Greens and Beans and Berry Schemes; Winter dishes for a healthy 2022

The year of the pandemic is over, but the coronavirus didn’t leave so we face another year of fighting off infection and encouraging healthy habits. Here’s the good news: Some really tasty and easy to find and make food can nourish your immune system and increase your likelihood of avoiding viral infections or reducing their effect on your health.

Better yet, these are common foods, generally easy to find and afford. What they lack in glamour, they make up for with a wide variety of vitamins and minerals, anti-inflammatory nutrients, and a high-energy profile that can help your body battle illness.

We are talking beans, from peas (which is a pulse, like beans. A pulse vegetable is the seed portion of a legume plant.) We are also talking green leafy veggies, the more the merrier. And, saving the sweetest for last, we are talking berries, from the small blueberry to the large and juicy strawberry and the versatile, always welcome, grape.

Green leafy food and berries carry more than helpful nutrients. They are rich in fiber which can help you properly digest your food and, as an extra benefit, work to lower your cholesterol levels and therefore help protect against cardiac problems. Studies of the damage the coronavirus is capable of point out the dangers of high cholesterol as a weakness the body has to deal with in eliminating the Covid infection.

Here are three recipes to add a healthy, tasty flair to any winter meal, while giving yourself and your family a leg up in case it’s needed.


Lots of taste and reheats well

1 tablespoon olive oil

1 cup diced yellow onion (about 1/2 medium onion)

1/2 cup diced carrot (about 2 medium carrots)

1/4 cup diced celery (about 1 stalk)

4 medium cloves garlic (minced)

1 teaspoon dried thyme

1/4 teaspoon crushed red pepper flakes

1/2 teaspoon kosher salt

1/4 teaspoon ground black pepper

1 (15-ounce) can cannellini or white kidney beans, drained (about 1 1/2 cups)

1 (15-ounce) can kidney beans, drained (about 1 1/2 cups)

2(15-ounce) can butter beans (also known as lima beans), drained (about 1 1/2 cups)

2 cups low-sodium vegetable broth

2 5 – inch sprigs rosemary

1 bay leaf

1 small bunch kale cut into 1-inch pieces (about 4 cups))

Additional salt and pepper to taste

Additional olive oil for serving (if desired)

Add the olive oil to a large, heavy pan over medium heat. When hot, add the onions, carrots, and celery. Cook, stirring occasionally, until softened, 5-6 minutes. Add the garlic and cook, stirring, for one more minute. Stir in the thyme, salt, and black pepper. Add the beans, broth, rosemary, and bay leaf. Stir to combine. Increase heat to medium-high and bring to a boil. Once it comes to a boil, reduce heat to low to maintain a simmer until the stew is thickened, 20-25 minutes. Makes 4 to 8 servings.

Add the kale and cook until wilted, 3-4 minutes. Remove the rosemary sprigs and bay leaf. Taste and add additional salt and pepper if desired. Serve as-is or over polenta, brown rice, or quinoa. Drizzle individual servings with a little olive oil, if desired.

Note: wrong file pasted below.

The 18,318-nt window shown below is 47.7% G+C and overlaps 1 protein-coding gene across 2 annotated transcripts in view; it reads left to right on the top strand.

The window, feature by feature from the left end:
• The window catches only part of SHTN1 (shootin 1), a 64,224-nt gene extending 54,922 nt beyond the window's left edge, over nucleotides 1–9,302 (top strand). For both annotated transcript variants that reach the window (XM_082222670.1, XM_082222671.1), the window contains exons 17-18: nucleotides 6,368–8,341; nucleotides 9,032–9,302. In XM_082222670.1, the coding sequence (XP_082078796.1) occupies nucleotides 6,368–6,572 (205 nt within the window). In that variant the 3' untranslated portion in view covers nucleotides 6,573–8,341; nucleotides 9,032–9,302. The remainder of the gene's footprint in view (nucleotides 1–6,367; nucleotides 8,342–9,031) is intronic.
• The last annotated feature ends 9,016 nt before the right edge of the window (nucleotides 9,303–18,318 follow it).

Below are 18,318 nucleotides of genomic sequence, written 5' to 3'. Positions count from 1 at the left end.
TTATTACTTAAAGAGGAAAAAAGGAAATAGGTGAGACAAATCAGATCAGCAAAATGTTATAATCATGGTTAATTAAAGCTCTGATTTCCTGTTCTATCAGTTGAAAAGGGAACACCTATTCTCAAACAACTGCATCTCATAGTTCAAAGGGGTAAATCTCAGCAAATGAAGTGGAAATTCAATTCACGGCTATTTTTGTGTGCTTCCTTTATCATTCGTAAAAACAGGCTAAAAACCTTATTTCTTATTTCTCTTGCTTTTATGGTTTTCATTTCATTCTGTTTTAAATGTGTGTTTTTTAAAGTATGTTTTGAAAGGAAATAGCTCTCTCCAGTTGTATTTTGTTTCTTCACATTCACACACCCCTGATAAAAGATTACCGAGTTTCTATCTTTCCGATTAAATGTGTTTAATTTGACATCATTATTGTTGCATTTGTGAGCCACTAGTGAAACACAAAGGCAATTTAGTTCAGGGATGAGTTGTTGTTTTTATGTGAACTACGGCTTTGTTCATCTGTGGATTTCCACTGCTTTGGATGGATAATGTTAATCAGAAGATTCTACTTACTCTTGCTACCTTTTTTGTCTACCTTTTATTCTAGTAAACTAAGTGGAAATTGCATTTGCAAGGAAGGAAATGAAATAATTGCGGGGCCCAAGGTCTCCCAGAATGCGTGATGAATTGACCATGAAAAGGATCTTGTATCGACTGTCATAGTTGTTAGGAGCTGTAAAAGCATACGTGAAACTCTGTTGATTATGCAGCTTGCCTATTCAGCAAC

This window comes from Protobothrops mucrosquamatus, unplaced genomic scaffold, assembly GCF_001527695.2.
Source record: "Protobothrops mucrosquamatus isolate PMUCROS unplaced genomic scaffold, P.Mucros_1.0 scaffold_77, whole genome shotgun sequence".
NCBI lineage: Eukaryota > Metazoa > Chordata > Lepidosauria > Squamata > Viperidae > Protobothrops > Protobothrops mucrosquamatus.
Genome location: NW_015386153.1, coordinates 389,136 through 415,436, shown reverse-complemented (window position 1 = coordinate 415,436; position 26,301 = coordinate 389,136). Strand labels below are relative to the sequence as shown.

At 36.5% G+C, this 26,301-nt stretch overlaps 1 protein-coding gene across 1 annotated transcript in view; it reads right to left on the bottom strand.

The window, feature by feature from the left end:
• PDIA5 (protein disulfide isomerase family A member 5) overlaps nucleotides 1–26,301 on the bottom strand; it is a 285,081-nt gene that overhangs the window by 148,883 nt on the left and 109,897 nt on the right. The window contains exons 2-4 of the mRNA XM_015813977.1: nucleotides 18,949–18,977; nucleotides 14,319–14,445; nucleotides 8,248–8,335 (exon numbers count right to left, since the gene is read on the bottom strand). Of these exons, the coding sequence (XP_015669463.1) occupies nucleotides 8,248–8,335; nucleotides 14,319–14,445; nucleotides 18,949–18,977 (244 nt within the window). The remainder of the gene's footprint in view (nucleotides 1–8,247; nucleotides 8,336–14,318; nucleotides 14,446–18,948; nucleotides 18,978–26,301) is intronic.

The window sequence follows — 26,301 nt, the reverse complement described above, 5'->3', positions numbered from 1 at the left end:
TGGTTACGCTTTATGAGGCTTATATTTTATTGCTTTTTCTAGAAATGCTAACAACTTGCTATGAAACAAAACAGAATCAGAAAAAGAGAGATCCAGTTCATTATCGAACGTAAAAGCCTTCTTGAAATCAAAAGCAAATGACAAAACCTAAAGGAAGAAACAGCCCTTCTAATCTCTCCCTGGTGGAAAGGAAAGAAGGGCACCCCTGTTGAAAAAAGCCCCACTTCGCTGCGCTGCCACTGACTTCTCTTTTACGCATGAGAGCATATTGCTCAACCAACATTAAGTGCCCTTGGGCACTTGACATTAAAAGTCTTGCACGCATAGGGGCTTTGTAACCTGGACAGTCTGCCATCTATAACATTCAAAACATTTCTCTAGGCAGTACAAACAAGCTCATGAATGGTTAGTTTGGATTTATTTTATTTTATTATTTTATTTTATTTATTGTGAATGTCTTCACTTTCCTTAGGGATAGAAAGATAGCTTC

Note: You can leave out the kale if you don’t have any on hand and substitute with Romaine lettuce or even spinach.


1 head of butter lettuce or similar portion of other leafy greens, such as a package or two of Caesar Salad fixings

1 or 2 medium bowls of other greens, like chard, arugula, kale or spinach

1 cup of ripe red, black or white grapes, or a mix of those

1/2 cup Each of blueberries and cut up strawberries

1/2 cup fresh apple slices, washed and cut into bite sized pieces (optional)

Combine all the greens in one large salad serving bowl and toss to mix. Add fruit one (or one-half) cup at a time, tossing again each time. Refrigerate but do not freeze, until about 20 minutes before serving. Add croutons, if desired. Makes 4 to 6 side salads. Leftovers will keep, covered, for several days in refrigerator.


2 cans of split pea soup, your choice of brand

2 whole, medium to large, white potatoes

1 medium yellow onion

1 cup carrots, peeled and diced into thin rounds or julienned

1 bunch fresh parsley, chopped, about 1/2 cup

Dash of nutmeg, pepper and/or ginger (optional)

Pour the cans of soup into a large pot. Add the parsley. Turn on heat to medium. Peel and dice the potatoes and add to the soup. Peel and dice the onion and add to the soup. Finally, add the carrots.

Bring soup to a simmer, stirring frequently, and let it heat to a boil. Do not let it boil but turn heat to medium or low, cover pot, and let cook until potatoes are fork soft. Stir several times while heating to help blend the flavors. Add seasonings, if desired. Continue heating, stirring occasionally until both potatoes and carrots are softened.

Remove from heat and let sit, covered, a half hour. Stir once more before serving. Add a couple of pinches of chopped parsley to the soup as a topping before serving. Makes 6 to 8 or more servings.

Note, if desired, add small to medium meat chunks to simmering soup.

By Jean Redstone

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